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wordsmith247

Joined: August 28, 2003  (email not validated)
Comments posted: 2
Votes received: 3

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Nouns can often be used in both count and noncount senses. It could be argued that "dog" is strictly a "count" noun, but (in the memorable words of my linguistics prof) how about in this case?
"Rounding the corner on my bicycle, I saw a Volvo encounter a poodle in the worst possible way. All it took was two seconds, and WHAM! -- dog all over the road."
Wouldn't the three instances of "shit" fall into these categories?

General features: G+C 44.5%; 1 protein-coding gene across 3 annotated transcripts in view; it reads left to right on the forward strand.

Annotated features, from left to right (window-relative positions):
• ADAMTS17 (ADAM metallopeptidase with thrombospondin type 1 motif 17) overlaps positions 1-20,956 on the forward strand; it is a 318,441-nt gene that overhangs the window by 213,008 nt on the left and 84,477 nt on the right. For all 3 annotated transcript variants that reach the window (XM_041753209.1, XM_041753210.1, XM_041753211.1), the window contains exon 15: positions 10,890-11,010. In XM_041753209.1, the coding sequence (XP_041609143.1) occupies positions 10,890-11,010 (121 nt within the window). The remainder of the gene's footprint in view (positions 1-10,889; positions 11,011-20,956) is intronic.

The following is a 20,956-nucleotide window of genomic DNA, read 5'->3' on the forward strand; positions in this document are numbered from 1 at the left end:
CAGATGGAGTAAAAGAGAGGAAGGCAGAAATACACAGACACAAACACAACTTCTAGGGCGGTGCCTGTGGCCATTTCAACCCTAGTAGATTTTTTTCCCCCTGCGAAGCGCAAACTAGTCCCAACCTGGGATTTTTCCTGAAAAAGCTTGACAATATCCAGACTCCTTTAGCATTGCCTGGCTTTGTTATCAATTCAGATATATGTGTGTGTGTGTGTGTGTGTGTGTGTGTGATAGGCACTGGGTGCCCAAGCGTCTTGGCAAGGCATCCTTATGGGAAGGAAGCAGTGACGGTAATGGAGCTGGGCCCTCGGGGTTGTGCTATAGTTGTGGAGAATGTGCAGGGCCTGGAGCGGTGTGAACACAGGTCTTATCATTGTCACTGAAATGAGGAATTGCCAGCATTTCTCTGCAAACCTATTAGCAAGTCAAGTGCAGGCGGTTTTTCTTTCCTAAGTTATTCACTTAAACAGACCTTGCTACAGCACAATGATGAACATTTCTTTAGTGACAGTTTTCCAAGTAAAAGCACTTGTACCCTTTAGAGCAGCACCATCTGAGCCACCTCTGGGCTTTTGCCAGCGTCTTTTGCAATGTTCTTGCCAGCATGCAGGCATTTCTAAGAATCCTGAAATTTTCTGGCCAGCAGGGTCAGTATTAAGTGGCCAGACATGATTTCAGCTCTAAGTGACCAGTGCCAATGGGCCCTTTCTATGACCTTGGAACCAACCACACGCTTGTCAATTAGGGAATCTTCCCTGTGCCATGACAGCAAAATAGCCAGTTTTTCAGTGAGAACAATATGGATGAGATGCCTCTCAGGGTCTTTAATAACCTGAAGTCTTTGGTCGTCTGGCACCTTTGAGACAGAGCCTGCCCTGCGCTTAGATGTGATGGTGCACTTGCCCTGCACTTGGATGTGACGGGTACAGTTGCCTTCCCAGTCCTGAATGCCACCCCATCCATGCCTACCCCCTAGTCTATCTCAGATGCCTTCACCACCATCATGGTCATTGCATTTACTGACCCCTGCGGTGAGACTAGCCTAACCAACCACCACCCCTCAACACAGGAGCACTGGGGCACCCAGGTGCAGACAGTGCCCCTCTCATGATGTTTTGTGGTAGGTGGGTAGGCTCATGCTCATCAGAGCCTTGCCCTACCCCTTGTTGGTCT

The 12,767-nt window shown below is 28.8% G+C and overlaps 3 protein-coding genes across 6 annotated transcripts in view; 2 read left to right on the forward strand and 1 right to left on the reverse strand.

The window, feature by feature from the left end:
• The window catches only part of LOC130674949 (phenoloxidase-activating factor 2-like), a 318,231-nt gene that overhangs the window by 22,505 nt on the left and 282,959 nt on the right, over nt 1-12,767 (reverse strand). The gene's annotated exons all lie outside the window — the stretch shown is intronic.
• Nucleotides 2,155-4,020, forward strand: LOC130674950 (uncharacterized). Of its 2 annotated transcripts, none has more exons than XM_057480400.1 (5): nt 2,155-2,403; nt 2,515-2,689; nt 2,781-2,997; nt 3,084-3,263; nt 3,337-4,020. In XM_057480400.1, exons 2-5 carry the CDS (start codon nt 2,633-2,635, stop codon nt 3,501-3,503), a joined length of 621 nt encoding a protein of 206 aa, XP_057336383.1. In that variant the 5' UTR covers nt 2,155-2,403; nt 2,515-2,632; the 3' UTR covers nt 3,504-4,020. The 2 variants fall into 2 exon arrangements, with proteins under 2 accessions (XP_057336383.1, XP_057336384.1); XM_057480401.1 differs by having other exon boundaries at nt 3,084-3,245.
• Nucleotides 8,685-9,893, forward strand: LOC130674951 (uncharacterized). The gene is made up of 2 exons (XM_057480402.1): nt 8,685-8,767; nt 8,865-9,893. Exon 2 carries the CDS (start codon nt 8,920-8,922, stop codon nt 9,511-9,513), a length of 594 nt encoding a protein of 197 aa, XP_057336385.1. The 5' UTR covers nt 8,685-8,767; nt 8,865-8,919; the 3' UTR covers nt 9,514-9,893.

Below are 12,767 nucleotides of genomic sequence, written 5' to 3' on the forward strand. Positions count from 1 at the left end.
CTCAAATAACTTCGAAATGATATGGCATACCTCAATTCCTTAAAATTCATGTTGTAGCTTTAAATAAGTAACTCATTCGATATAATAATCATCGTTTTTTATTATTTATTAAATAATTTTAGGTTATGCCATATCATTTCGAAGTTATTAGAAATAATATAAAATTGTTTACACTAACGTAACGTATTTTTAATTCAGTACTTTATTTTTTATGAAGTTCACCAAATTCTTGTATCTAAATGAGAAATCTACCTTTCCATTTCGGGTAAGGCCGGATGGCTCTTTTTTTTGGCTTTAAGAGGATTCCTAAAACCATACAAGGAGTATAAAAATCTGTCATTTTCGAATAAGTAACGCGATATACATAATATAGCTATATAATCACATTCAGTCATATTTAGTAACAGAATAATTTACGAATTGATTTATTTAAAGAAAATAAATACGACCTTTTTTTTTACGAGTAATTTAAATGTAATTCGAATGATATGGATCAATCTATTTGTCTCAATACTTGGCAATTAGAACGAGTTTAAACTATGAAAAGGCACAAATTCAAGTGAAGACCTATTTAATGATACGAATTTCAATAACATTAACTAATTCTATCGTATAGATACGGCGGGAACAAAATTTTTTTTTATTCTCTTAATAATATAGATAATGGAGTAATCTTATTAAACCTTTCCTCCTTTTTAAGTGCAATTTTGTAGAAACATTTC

And sorry, Merge, but your comments are the worst kind of wrong.

wordsmith247 August 28, 2003, 4:23pm

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I have it on the best authority, from the head of the physics editing department at a large publishing firm in Tokyo, that "savoury" implies salty (she's from New Zealand).
For example: "I don't want cookies, I want something savoury, like potato chips."
Don't you find that when it comes to snacks, your cravings fall along the same lines? Thus, an "opposite" distinction is valid.
Opposites rarely imply ONLY the absence of their counterpart.

wordsmith247 August 28, 2003, 4:13pm

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